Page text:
By Ben Simmons
Sales of Fairtrade products continue to out-perform overall commercial trends, with double digit growth in 2011 set grow further in 2012 as businesses continue to expand and deepen commitments to Fairtrade’s model of ethical sourcing.
The figures come on the launch of the Fairtrade Foundation's annual Fairtrade Fortnight campaign (27 February to 11 March 2012).
Estimated retail sales of Fairtrade products in 2011 reached £1.32bn, a 12% increase on sales of £1.17bn in 2010. Cocoa and sugar have all seen significant growth at respectively 34% and 21% increase over 2010. Bananas, coffee, tea are all showing steady growth. Critically, this means that Fairtrade premiums, the extra that producers receive for business or social development increased by over 10% in 2011 compared with 2010.
The theme for 2012’s campaign is Take A Step for Fairtrade, and a new briefing, launched today, reveals that it is in the sugar and confectionery industry that businesses are stepping up more than ever to meet sustainability challenges, and deliver a better deal for small scale farmers and workers, and enable them to take their own steps towards a better future.
One ‘step’ announced for Fairtrade Fortnight will bring Fairtrade’s share of the UK sugar market to 42%. Wm Morrison supermarket is converting all its sugars to Fairtrade, stocking Tate & Lyle.
This newest move by Morrison’s builds on existing retail commitments on sugar by Tate and Lyle which became the first major brand to convert to Fairtrade in 2008, The Co-operative, M&S, Waitrose, Sainsbury’s, Tesco and their major suppliers. Brand manufacturers have also committed to Fairtrade sugar like pioneering chocolate company Divine Chocolate and the nation’s favourite chocolate treats, Cadbury Dairy Milk and Kit Kat four-finger, with Maltesers also switching later this year; and ice-cream companies are also using Fairtrade sugar - like Ben & Jerry’s which has been rolling out a plan to convert all its ice-creams to Fairtrade this year and has introduced three new flavours for Fairtrade Fortnight 2012.
“Fairtrade is an example of responsible capitalism in action. We believe that responsible businesses are those who don’t just tackle the company bonuses at the top — but also seek to ensure a fairer deal for the workers and farmers at the bottom of the supply chain too.”, says Harriet Lamb, Executive Director of the Fairtrade Foundation. “The commercial reality is that forward-thinking companies are showing leadership in committing to Fairtrade, realising that, as well as it being the right thing to do, they need to invest in smallholders, developing better, longer-term relationships, to ensure the future supply of commodities like cocoa, coffee, sugar, tea, fruit and more.”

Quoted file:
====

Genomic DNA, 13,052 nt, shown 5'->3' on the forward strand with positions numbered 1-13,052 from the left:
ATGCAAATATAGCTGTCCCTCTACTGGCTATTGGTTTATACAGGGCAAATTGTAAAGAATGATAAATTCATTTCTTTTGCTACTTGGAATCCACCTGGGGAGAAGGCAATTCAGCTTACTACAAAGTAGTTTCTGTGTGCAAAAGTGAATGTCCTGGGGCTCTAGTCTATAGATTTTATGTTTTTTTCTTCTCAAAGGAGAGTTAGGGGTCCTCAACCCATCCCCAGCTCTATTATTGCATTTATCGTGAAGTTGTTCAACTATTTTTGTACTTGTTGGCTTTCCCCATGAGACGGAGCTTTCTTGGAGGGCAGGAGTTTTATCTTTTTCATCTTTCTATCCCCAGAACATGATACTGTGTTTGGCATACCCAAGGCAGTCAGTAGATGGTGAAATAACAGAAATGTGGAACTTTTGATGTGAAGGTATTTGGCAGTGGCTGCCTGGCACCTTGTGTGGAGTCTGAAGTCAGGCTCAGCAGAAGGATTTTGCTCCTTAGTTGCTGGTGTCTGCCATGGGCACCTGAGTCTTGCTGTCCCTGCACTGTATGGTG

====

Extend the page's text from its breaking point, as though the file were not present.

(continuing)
Many cafés and restaurant chains, and catering suppliers also use Fairtrade sugar, with commitments from Sodexo, Aramark and Compass. The Fairtrade campaign will receive another boost in the summer through The Food Vision for the London 2012 Games, which includes a commitment for caterers to use Fairtrade sugar across all venues.
The Fairtrade Foundation briefing Fairtrade Sugar: Starting a Sweet Revolution shows that there is plenty of reason to celebrate the very welcome news that Fairtrade has achieved such a significant share of the sugar market. While sugar is one of the most valuable globally traded agricultural commodities, above coffee and cocoa, too many sugar cane producers remain in dire poverty and sugar production in many parts of the world is becoming unsustainable because of lack of investment in farming methods and support for farming communities.
With impending EU sugar reforms looming which will jeopardise access to European markets for some of the world’s poorest sugar producing countries, poverty in sugar-growing communities is threatening to increase. The phenomenal growth in Fairtrade in recent years has had significant impact in helping farmers deal with the challenges they face, and is likely to mitigate against some of the worst effects of the EU sugar reforms.
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